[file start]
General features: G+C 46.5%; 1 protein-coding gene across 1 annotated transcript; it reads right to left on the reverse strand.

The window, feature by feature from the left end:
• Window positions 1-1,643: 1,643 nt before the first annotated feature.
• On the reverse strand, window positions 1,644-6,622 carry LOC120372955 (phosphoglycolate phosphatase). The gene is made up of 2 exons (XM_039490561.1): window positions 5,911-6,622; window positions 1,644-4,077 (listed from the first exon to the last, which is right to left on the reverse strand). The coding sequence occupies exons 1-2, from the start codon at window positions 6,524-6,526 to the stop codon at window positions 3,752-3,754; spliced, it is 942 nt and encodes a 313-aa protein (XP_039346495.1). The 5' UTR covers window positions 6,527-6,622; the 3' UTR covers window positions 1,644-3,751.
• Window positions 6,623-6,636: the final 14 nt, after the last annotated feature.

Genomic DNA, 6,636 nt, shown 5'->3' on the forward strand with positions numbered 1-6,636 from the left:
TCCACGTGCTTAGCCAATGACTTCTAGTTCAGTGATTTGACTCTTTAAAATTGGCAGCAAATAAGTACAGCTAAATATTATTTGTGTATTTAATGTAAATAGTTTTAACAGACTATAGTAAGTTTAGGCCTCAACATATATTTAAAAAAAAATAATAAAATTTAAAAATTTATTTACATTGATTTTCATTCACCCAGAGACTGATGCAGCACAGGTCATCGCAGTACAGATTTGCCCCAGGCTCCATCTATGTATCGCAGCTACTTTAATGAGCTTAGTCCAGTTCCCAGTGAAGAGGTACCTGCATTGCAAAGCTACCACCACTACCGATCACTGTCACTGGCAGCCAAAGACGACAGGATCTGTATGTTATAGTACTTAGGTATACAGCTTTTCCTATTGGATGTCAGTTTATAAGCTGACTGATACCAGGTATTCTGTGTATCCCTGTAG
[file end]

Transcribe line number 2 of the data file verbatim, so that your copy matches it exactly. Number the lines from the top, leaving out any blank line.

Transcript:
The window, feature by feature from the left end: